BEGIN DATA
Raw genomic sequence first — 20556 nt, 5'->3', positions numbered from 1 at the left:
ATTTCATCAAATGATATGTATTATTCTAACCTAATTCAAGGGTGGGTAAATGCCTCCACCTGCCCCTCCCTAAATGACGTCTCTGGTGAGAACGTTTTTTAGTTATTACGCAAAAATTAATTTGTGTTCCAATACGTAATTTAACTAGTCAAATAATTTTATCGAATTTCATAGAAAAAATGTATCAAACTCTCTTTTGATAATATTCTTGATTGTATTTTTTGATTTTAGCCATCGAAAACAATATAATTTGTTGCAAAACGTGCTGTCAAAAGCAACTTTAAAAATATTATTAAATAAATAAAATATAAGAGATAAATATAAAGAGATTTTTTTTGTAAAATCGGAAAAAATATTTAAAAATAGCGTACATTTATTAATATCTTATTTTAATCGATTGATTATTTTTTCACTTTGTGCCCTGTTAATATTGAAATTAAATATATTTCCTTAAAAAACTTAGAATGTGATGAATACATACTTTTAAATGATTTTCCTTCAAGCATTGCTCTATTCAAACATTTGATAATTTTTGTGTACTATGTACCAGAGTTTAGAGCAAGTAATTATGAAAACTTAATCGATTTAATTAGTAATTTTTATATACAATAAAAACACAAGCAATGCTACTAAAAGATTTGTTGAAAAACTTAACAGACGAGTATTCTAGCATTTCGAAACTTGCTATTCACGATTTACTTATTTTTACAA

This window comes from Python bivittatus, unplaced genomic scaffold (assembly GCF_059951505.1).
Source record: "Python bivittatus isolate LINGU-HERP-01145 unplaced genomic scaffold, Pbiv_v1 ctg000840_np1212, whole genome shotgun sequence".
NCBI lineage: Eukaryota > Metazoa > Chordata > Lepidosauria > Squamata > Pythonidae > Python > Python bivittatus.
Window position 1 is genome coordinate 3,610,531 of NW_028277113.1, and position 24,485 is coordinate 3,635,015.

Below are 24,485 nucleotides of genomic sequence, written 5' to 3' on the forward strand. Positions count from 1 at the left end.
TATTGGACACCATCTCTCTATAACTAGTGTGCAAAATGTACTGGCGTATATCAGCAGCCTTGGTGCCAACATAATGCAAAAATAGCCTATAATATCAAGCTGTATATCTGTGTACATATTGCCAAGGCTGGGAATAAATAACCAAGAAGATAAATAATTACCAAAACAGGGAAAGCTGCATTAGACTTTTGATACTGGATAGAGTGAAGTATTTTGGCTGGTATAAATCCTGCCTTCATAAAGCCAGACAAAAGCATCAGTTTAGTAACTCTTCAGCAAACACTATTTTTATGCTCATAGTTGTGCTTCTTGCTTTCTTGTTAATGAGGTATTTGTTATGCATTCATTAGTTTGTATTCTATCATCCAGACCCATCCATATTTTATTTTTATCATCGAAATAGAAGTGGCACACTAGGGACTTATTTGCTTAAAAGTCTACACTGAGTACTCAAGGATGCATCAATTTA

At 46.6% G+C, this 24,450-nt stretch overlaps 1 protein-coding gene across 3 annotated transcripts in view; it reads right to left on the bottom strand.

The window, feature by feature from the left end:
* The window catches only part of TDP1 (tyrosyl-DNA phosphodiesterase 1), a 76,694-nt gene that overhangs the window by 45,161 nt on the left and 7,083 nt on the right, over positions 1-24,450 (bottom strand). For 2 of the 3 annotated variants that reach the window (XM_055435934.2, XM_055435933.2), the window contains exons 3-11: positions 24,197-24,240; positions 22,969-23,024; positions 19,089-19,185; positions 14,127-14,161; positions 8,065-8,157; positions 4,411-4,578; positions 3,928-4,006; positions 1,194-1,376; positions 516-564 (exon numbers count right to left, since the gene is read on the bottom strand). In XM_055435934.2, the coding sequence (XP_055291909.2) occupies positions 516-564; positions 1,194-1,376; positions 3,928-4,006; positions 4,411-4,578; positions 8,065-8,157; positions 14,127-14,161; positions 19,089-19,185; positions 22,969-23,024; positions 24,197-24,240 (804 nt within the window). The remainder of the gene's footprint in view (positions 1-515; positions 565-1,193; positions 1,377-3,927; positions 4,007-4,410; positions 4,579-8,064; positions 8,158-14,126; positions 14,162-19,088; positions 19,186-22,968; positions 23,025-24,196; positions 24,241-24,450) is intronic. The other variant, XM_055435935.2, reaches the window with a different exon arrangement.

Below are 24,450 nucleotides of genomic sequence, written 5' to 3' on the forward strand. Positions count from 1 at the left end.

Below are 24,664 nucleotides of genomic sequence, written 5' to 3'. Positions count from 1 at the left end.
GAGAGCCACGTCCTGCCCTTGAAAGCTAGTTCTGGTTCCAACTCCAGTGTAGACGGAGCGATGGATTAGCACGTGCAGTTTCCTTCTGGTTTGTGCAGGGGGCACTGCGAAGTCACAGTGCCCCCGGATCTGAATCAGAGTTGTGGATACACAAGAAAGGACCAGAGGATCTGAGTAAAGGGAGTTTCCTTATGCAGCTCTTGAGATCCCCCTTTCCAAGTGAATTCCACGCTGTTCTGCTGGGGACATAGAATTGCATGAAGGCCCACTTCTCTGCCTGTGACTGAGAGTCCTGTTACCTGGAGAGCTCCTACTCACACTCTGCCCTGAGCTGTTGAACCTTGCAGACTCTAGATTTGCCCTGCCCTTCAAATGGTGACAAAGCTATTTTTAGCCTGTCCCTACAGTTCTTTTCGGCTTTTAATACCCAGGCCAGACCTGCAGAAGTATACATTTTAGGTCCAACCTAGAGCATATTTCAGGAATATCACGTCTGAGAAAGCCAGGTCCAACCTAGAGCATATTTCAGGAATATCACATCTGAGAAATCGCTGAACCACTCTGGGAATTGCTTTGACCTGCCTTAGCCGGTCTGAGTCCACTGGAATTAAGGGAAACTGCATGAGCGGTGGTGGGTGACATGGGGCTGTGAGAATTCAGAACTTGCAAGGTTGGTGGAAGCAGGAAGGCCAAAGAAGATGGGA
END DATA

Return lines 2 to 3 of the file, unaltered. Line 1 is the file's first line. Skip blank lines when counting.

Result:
ATTTCATCAAATGATATGTATTATTCTAACCTAATTCAAGGGTGGGTAAATGCCTCCACCTGCCCCTCCCTAAATGACGTCTCTGGTGAGAACGTTTTTTAGTTATTACGCAAAAATTAATTTGTGTTCCAATACGTAATTTAACTAGTCAAATAATTTTATCGAATTTCATAGAAAAAATGTATCAAACTCTCTTTTGATAATATTCTTGATTGTATTTTTTGATTTTAGCCATCGAAAACAATATAATTTGTTGCAAAACGTGCTGTCAAAAGCAACTTTAAAAATATTATTAAATAAATAAAATATAAGAGATAAATATAAAGAGATTTTTTTTGTAAAATCGGAAAAAATATTTAAAAATAGCGTACATTTATTAATATCTTATTTTAATCGATTGATTATTTTTTCACTTTGTGCCCTGTTAATATTGAAATTAAATATATTTCCTTAAAAAACTTAGAATGTGATGAATACATACTTTTAAATGATTTTCCTTCAAGCATTGCTCTATTCAAACATTTGATAATTTTTGTGTACTATGTACCAGAGTTTAGAGCAAGTAATTATGAAAACTTAATCGATTTAATTAGTAATTTTTATATACAATAAAAACACAAGCAATGCTACTAAAAGATTTGTTGAAAAACTTAACAGACGAGTATTCTAGCATTTCGAAACTTGCTATTCACGATTTACTTATTTTTACAA

This window comes from Python bivittatus, unplaced genomic scaffold (assembly GCF_059951505.1).